It was alleged that consulting engineers were negligent in their design of waste heating boilers. A claim for £4m was brought for the cost of extra work and the resulting delays..
An estate agent missed the opportunity to carry out a rent review because of a defective rent review notice. The claim was settled for £50,000. .
HOW MUCH COVER IS REQUIRED?
Only the professional can assess the amount of cover appropriate to the business. In determining how much cover to effect, it is important that a realistic view is taken of the potential damages and legal costs for which the business could become liable. Being under-insured can be almost as financially disastrous as being without insurance at all - as the examples below reveal.
We recommend that no insurance policy is taken out with a limit of less than £250,000. We will, however, provide a quotation for lower levels of indemnity if asked to do so. We are also able to provide cover up to a limit of £10,000,000 in most cases. Any professionals in doubt about the amount of cover they should take out should consult their legal advisers.
The following examples highlight the dangers of being under-insured.
Case 1 - It was alleged that surveyors were negligent in their valuation of a property on behalf of a lender.
Case 2 - A consulting engineer designed a roof which proved to be defective..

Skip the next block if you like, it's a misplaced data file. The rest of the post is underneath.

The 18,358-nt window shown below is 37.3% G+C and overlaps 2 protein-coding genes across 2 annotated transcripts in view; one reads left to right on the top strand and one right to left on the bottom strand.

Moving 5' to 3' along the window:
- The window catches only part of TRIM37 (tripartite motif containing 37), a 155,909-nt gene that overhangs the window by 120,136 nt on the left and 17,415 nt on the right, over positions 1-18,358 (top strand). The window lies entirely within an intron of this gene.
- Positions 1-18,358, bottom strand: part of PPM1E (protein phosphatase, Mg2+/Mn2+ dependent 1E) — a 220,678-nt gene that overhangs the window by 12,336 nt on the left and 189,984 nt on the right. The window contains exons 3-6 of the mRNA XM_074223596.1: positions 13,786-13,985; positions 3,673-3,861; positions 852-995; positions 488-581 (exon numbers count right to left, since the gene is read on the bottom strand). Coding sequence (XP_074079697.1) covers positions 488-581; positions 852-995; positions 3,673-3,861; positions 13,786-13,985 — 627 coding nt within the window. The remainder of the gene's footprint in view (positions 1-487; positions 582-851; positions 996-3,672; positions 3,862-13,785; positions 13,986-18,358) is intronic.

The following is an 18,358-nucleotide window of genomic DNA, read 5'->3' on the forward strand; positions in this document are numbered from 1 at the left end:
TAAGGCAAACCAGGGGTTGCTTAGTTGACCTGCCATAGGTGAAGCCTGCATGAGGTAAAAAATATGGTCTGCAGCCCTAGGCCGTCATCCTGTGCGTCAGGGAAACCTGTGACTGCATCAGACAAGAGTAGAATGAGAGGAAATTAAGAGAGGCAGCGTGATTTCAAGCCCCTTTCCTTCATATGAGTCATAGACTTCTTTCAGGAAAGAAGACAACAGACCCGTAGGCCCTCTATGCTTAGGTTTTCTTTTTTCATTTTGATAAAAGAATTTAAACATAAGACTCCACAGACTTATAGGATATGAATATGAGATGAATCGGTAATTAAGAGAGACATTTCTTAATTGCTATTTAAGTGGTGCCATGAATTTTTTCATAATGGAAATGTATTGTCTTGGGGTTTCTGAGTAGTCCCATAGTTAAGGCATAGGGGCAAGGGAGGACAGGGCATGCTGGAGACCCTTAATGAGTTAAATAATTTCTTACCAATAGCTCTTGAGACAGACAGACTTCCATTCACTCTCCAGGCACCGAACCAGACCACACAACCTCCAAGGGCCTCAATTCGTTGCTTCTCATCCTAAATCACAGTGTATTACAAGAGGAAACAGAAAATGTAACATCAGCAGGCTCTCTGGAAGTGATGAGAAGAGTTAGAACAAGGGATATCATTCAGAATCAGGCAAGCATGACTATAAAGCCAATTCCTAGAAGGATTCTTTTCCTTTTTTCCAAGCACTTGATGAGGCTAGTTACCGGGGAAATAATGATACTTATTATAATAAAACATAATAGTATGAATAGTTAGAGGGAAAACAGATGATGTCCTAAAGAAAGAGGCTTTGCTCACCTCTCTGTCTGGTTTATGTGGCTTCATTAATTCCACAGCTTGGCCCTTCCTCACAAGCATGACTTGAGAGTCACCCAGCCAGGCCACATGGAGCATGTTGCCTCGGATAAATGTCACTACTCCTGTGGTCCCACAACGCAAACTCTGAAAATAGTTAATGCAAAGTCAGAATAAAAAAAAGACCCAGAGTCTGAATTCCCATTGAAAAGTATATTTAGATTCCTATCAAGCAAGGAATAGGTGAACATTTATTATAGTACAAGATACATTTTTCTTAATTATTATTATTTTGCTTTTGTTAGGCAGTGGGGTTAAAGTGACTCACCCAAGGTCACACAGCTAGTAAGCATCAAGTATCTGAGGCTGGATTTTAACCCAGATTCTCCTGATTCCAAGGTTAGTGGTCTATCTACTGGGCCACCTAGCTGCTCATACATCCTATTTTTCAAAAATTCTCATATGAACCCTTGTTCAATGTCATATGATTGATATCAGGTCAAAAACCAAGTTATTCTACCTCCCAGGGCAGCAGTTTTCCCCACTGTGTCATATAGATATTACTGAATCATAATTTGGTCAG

Case 3 - A design consultant provided designs for tools to be used in manufacturing process. It was alleged that the designers were inaccurate..
Or just consider entering your query at http://www.google.com or http://www.metacrawler.com or http://www.ixquick.com for literally thousands of hits, including companies offering this insurance.
For more info and reactions on the same subject matter, refer to \'Business Issues\'.
Have a nice day,
[ This Message was edited by: on 2001-09-11 06:11 ]
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| Has anyone on the site been sued? || Oct 13, 2001 |
The examples posted dont relate to translation. Is it a real threat or not?
| Good professional indemnity insurance is a good idea || Oct 13, 2001 |
After having worked as a litigation assistant for a firm of solicitors specialising in professional indemnity work, I cannot but be pro PI insurance.
Each translator has to decide whether it is appropriate for him/her and if so, what risks need to be covered.
Some factors to bear in mind :
1-Nature of the work you do.
If you do legal, medical, technical work, then the burden of responsibility on the translator is pretty high. One small mistake and the consequences are potentially far-reaching.
Example. (French to English).
In the building of racing yachts, certain materials are preferred (carbon, for example) because of the \"gain de poids\" they represent. What it means is a saving in weight, but I have seen this translated to mean increase in weight quite a few times. Quite the opposite meaning of course. Imagine the consequences of this sort of mistake in certain circumstances! A \"small\" mistake, but an important one.